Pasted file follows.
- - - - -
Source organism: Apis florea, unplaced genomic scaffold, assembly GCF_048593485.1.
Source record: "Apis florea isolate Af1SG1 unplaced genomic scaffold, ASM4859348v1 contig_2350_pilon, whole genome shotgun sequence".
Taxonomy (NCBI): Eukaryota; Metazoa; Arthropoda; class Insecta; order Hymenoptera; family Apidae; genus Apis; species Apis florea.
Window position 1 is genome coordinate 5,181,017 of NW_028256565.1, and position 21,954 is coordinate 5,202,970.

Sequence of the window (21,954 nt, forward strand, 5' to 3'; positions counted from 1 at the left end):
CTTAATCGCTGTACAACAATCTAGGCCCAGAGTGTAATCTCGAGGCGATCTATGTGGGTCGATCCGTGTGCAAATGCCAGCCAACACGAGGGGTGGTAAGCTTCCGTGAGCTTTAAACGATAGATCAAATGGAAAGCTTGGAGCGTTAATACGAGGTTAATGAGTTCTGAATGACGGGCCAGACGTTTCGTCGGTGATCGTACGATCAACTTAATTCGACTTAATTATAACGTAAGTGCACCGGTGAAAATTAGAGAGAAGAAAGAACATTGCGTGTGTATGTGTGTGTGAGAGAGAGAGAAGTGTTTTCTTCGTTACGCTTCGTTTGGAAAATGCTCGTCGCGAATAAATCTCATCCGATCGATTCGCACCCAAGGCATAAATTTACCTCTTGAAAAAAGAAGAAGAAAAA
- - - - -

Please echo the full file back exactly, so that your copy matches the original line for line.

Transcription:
Source organism: Apis florea, unplaced genomic scaffold, assembly GCF_048593485.1.
Source record: "Apis florea isolate Af1SG1 unplaced genomic scaffold, ASM4859348v1 contig_2350_pilon, whole genome shotgun sequence".
Taxonomy (NCBI): Eukaryota; Metazoa; Arthropoda; class Insecta; order Hymenoptera; family Apidae; genus Apis; species Apis florea.
Window position 1 is genome coordinate 5,181,017 of NW_028256565.1, and position 21,954 is coordinate 5,202,970.

Sequence of the window (21,954 nt, forward strand, 5' to 3'; positions counted from 1 at the left end):
CTTAATCGCTGTACAACAATCTAGGCCCAGAGTGTAATCTCGAGGCGATCTATGTGGGTCGATCCGTGTGCAAATGCCAGCCAACACGAGGGGTGGTAAGCTTCCGTGAGCTTTAAACGATAGATCAAATGGAAAGCTTGGAGCGTTAATACGAGGTTAATGAGTTCTGAATGACGGGCCAGACGTTTCGTCGGTGATCGTACGATCAACTTAATTCGACTTAATTATAACGTAAGTGCACCGGTGAAAATTAGAGAGAAGAAAGAACATTGCGTGTGTATGTGTGTGTGAGAGAGAGAGAAGTGTTTTCTTCGTTACGCTTCGTTTGGAAAATGCTCGTCGCGAATAAATCTCATCCGATCGATTCGCACCCAAGGCATAAATTTACCTCTTGAAAAAAGAAGAAGAAAAA